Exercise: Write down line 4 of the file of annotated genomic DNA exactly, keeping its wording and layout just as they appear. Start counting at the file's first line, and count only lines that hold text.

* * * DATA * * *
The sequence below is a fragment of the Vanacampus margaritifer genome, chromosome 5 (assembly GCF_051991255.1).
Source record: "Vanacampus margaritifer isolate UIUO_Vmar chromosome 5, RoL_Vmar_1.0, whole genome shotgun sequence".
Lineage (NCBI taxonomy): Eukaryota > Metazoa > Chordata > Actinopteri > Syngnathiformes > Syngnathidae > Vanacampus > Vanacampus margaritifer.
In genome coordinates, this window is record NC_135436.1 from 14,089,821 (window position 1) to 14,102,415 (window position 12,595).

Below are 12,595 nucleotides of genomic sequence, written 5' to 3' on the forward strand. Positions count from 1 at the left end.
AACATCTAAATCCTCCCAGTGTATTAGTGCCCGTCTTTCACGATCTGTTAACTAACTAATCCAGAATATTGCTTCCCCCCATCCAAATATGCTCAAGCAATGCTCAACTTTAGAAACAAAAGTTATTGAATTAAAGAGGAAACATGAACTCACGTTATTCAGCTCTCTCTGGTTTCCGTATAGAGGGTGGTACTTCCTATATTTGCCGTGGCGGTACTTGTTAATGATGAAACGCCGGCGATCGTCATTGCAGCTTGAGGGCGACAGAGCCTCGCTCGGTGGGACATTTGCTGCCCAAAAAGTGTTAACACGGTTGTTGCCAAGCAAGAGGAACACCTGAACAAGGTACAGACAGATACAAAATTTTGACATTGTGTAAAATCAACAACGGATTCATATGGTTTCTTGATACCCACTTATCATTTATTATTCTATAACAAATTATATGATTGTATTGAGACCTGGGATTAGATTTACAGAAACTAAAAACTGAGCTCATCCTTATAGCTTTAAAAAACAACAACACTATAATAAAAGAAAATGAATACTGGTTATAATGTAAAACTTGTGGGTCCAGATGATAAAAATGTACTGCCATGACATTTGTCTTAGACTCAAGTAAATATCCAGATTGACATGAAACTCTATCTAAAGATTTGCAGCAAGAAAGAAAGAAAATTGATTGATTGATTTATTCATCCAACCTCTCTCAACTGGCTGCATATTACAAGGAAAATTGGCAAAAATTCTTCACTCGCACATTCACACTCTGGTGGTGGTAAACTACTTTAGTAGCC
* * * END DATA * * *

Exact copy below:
In genome coordinates, this window is record NC_135436.1 from 14,089,821 (window position 1) to 14,102,415 (window position 12,595).